Back troubles and inconsistency plagued the man they call “The Eel” and he ended up in the American Hockey League where his production was the stuff legends are made of. In 1956-57, after scoring 31 goals in 29 games for Providence, the Rangers recalled him for the last half of the season, and he has never looked back.
His best season so far was in 1962-63 when he fired 37 goals for the Rangers and won the Lady Byng Memorial Trophy.
Back woes nearly ended Gilbert’s career
Gilbert, 23, the young winger with the matinee-idol looks, has also had his share of back woes. Despite spinal fusion surgery, he has overcome the pain and the odds to flourish along side veterans Henry and Goyette.
Gilbert was born in Montreal, but was literally stolen right from under the noses of the vaunted Canadiens. A Montreal scout named Yvon Prud’homme was given permission by the Habs to run a junior team not far from the Forum. Prud’homme discovered Gilbert and Jean Ratelle (now also with New York) and helped in their development, and also in their signing C-forms with the Rangers. That led to the pair ending up with the Guelph Biltmores in the Ontario Hockey Association, where Rod became captain.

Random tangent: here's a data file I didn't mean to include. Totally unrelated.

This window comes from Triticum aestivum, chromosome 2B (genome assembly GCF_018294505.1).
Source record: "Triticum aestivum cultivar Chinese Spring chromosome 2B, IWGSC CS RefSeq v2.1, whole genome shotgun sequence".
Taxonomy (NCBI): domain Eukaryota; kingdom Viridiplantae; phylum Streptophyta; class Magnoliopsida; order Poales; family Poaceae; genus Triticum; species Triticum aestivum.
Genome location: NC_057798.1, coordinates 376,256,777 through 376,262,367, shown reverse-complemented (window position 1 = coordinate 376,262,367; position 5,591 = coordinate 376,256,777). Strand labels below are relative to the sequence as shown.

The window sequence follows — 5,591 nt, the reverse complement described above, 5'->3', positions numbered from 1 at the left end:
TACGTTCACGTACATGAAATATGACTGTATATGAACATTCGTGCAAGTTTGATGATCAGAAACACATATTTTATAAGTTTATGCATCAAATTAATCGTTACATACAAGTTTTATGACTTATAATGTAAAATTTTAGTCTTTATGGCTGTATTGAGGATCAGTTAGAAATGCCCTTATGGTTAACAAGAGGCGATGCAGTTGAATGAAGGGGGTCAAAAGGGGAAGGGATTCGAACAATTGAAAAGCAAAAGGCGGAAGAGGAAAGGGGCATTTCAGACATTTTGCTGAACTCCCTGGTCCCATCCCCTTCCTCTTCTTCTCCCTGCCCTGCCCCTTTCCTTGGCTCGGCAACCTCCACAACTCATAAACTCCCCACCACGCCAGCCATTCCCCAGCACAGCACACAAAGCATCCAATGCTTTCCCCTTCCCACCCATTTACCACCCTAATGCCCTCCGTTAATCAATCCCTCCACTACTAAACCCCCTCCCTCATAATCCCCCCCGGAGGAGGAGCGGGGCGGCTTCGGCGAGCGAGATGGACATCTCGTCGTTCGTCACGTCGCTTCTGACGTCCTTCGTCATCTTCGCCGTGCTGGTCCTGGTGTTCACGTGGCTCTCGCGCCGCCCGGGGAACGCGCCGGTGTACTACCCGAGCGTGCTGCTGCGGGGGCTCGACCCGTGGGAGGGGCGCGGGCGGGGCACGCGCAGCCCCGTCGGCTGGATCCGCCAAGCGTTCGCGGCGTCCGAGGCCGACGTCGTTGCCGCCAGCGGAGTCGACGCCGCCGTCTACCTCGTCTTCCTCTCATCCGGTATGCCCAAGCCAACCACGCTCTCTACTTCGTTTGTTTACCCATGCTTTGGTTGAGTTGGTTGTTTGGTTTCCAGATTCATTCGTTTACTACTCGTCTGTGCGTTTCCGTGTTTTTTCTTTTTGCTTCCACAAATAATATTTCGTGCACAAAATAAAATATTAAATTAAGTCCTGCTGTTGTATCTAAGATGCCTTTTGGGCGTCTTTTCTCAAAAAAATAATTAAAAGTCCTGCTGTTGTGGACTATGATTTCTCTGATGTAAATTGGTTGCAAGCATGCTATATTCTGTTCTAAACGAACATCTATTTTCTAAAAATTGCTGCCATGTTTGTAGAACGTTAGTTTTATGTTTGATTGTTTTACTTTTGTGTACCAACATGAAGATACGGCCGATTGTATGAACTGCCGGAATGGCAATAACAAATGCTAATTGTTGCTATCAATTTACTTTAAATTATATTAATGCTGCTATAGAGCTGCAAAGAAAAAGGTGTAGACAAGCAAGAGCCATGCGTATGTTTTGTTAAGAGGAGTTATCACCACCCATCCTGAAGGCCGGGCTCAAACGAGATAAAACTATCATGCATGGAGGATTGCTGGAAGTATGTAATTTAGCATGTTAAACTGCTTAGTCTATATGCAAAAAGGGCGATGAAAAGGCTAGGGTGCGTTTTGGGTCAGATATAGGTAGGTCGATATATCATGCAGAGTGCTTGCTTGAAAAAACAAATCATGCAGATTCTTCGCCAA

Gilbert noticed back pain becoming increasingly worse at the end of the 1960-61 season. He was sent to the Mayo Clinic in Minnesota where spinal fusion surgery was performed. The process involved taking a piece of bone from Gilbert’s shin and implanting it in the spine. Immediately after the surgery, infection set in the leg and for a time, it was feared amputation of the limb would be necessary.
Rod initially thought that his hockey days were over, but the surgery was so successful, and his recovery so complete, that he resumed play, and by 1962 he was ready for full-time duty in New York.
Gilbert scored 24 goals last season and is on his way to another career-best total this time around.